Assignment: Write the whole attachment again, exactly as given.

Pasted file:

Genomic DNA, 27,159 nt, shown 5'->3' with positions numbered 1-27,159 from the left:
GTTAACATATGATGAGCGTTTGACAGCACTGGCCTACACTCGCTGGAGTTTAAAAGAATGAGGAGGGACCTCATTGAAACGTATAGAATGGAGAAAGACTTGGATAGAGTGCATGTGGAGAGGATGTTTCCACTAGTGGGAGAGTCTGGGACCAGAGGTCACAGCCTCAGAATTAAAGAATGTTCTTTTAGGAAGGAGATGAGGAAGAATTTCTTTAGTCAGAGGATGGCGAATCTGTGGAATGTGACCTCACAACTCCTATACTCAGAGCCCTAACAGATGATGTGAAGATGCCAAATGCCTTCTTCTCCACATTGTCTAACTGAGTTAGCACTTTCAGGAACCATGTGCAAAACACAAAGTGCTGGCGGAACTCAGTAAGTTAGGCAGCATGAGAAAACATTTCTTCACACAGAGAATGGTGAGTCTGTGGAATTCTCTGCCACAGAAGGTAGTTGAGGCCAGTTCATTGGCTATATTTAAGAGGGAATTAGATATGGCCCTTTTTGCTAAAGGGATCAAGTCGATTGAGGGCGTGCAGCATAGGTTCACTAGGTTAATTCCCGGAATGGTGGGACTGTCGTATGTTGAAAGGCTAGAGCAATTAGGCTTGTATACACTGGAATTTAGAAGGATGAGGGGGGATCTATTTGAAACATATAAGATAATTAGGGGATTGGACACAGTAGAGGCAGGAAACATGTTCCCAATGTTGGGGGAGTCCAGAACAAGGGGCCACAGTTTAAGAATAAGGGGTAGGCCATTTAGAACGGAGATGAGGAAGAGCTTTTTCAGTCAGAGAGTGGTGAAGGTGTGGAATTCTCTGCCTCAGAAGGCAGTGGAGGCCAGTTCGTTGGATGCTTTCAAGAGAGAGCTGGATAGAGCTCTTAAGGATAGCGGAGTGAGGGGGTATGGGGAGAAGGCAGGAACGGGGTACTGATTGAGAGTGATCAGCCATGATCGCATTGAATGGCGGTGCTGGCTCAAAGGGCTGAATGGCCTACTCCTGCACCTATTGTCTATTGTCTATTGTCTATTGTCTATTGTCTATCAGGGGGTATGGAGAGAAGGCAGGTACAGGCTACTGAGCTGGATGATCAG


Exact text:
Genomic DNA, 27,159 nt, shown 5'->3' with positions numbered 1-27,159 from the left:
GTTAACATATGATGAGCGTTTGACAGCACTGGCCTACACTCGCTGGAGTTTAAAAGAATGAGGAGGGACCTCATTGAAACGTATAGAATGGAGAAAGACTTGGATAGAGTGCATGTGGAGAGGATGTTTCCACTAGTGGGAGAGTCTGGGACCAGAGGTCACAGCCTCAGAATTAAAGAATGTTCTTTTAGGAAGGAGATGAGGAAGAATTTCTTTAGTCAGAGGATGGCGAATCTGTGGAATGTGACCTCACAACTCCTATACTCAGAGCCCTAACAGATGATGTGAAGATGCCAAATGCCTTCTTCTCCACATTGTCTAACTGAGTTAGCACTTTCAGGAACCATGTGCAAAACACAAAGTGCTGGCGGAACTCAGTAAGTTAGGCAGCATGAGAAAACATTTCTTCACACAGAGAATGGTGAGTCTGTGGAATTCTCTGCCACAGAAGGTAGTTGAGGCCAGTTCATTGGCTATATTTAAGAGGGAATTAGATATGGCCCTTTTTGCTAAAGGGATCAAGTCGATTGAGGGCGTGCAGCATAGGTTCACTAGGTTAATTCCCGGAATGGTGGGACTGTCGTATGTTGAAAGGCTAGAGCAATTAGGCTTGTATACACTGGAATTTAGAAGGATGAGGGGGGATCTATTTGAAACATATAAGATAATTAGGGGATTGGACACAGTAGAGGCAGGAAACATGTTCCCAATGTTGGGGGAGTCCAGAACAAGGGGCCACAGTTTAAGAATAAGGGGTAGGCCATTTAGAACGGAGATGAGGAAGAGCTTTTTCAGTCAGAGAGTGGTGAAGGTGTGGAATTCTCTGCCTCAGAAGGCAGTGGAGGCCAGTTCGTTGGATGCTTTCAAGAGAGAGCTGGATAGAGCTCTTAAGGATAGCGGAGTGAGGGGGTATGGGGAGAAGGCAGGAACGGGGTACTGATTGAGAGTGATCAGCCATGATCGCATTGAATGGCGGTGCTGGCTCAAAGGGCTGAATGGCCTACTCCTGCACCTATTGTCTATTGTCTATTGTCTATTGTCTATTGTCTATCAGGGGGTATGGAGAGAAGGCAGGTACAGGCTACTGAGCTGGATGATCAG